Filing a Claim When You Have Unpaid Wages in California
Workers in California can file a wage claim if their employers fail to pay them owed wages or benefits. California’s labor laws covers all workers, no matter their of immigration status.
To file a wage claim in California, one can mail, email or personally submit a completed form which may be downloaded (available in different languages) from the Labor Commissioner’s Office website.
Regulations on Timing
A worker must take note of the following allowed timeframes when filing a wage claim in California: Within one year for penalties due to a bounced check or inability to provide access to payroll or employee records or copies thereof
Within two years for an oral contract to pay higher than minimum wage
Within three years for issues on affecting minimum wage, uncompensated rest and meal breaks, overtime, unwarranted deductions from pay, unfulfilled reimbursements, or sick leave
Within four years of a binding written contract
Gathering Employer Information
The Labor Commissioner’s Office will want the address and name of the company as it can be found paystubs, mailing labels, etc, or the vehicle license plate number of the individual who pays the claimant.
Tracking All Worked Hours
When filing a wage complaint, a worker must take note of the time they start and end every work day, including when they have meal or breaks, and the total time worked in hours. If they get paid by contract or piece rate, they must still earn the minimum wage at least for every hour that they have worked. The length of time the worker renders for every contract or piece should be tracked so this may be compared with the total amount of work they have done, thereby guaranteeing that they get paid for their work and that their pay prior to deductions is at least equal to the hourly minimum wage.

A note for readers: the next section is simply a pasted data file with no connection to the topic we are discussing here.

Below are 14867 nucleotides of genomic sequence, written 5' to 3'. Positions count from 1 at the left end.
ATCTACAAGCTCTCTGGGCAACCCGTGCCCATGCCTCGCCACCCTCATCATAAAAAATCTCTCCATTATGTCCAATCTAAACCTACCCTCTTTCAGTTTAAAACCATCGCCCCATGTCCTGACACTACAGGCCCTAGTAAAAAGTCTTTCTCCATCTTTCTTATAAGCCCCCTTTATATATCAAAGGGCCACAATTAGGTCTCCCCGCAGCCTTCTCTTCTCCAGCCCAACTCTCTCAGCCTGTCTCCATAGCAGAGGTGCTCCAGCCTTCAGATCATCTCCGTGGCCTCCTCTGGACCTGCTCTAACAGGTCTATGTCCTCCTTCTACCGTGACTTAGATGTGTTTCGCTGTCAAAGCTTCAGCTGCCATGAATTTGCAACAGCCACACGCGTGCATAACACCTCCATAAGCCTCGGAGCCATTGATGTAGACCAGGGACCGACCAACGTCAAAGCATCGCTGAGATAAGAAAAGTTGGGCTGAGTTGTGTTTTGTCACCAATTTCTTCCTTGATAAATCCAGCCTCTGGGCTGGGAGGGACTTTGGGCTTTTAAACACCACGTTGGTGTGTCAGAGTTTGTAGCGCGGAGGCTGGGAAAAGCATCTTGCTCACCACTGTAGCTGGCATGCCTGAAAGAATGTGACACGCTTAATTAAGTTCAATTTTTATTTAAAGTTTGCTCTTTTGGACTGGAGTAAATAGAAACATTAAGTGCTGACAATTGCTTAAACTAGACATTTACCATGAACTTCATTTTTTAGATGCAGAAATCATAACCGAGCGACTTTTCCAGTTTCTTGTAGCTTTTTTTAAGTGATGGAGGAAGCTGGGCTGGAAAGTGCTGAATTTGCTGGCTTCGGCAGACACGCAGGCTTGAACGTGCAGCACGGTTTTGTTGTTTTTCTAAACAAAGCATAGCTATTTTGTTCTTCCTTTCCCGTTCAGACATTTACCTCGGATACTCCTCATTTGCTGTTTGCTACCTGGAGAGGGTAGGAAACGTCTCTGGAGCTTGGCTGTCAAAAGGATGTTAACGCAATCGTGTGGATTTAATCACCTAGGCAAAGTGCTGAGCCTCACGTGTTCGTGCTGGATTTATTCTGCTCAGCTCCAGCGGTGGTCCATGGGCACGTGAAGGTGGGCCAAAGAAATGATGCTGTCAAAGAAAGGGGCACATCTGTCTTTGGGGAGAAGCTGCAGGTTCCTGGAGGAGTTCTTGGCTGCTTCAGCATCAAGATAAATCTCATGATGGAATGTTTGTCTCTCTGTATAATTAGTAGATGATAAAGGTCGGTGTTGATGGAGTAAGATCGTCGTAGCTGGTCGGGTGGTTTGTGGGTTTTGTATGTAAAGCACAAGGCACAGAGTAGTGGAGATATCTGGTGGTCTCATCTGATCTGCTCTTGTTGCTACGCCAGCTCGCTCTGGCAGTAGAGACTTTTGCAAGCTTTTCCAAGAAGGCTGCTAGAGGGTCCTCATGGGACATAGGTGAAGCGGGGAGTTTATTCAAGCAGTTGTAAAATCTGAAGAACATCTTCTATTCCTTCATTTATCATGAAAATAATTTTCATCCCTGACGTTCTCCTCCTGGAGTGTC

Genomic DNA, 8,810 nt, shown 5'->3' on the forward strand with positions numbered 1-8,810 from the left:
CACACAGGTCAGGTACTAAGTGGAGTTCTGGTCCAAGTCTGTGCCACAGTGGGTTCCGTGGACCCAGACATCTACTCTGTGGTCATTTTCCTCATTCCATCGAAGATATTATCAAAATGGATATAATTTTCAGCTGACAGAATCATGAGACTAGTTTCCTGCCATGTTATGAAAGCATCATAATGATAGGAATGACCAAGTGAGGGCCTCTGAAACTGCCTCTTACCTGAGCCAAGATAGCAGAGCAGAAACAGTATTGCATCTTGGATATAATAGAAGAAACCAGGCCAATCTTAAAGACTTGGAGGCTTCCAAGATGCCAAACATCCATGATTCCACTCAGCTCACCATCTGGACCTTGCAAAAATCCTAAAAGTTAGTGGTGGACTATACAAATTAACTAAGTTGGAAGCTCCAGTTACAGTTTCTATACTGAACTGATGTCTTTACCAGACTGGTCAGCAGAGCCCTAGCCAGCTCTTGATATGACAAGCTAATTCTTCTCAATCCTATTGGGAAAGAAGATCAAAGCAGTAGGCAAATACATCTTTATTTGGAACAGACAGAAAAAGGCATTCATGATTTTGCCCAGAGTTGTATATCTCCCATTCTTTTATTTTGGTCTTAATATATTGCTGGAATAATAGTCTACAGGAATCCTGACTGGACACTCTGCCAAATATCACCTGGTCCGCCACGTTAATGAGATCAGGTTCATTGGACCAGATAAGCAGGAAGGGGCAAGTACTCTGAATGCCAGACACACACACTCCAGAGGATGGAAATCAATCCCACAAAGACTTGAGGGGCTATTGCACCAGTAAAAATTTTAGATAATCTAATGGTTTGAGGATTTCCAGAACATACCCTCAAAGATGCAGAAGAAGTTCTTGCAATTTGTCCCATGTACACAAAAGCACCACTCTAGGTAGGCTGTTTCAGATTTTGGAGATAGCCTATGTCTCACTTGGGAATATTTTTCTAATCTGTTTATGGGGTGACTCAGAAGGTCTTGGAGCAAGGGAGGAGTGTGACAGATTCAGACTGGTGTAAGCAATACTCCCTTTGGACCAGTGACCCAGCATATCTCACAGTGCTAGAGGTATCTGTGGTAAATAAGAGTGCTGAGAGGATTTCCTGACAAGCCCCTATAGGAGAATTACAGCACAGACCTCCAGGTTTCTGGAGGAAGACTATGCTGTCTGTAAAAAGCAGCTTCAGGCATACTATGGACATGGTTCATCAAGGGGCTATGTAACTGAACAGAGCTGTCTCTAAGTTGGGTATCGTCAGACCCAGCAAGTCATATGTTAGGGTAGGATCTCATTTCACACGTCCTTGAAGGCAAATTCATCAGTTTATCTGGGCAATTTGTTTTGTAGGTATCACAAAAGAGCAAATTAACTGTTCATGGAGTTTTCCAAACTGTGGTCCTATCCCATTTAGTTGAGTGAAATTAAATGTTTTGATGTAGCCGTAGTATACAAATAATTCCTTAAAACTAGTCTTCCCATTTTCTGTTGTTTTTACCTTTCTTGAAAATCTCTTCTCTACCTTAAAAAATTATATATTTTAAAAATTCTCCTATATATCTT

Keeping Pay Stubs
Whenever a worker receives payment, the employer is required to provide a paystub or detailed wage statement. This itemized wage statement should include the worker’s name, wages earned and dates of the specific pay cycle; the employer’s name, address and telephone number; and all deductions and accrued hours of paid sick leave.
All information and documents covered above will help a worker assess whether or not they are paid properly, and will be useful in the event that they file a wage claim.
Keep in mind that by law, employers need to maintain correct records of the actual times worked by their employees. If you’re planning to file a wage claim, be ready with your paystubs and other relevant documents that can support your claim before the Labor Commissioner.Nena’s Bacon is now available in Chicken and Beef, with the same distinct smoky flavor plus a lot more value for your health.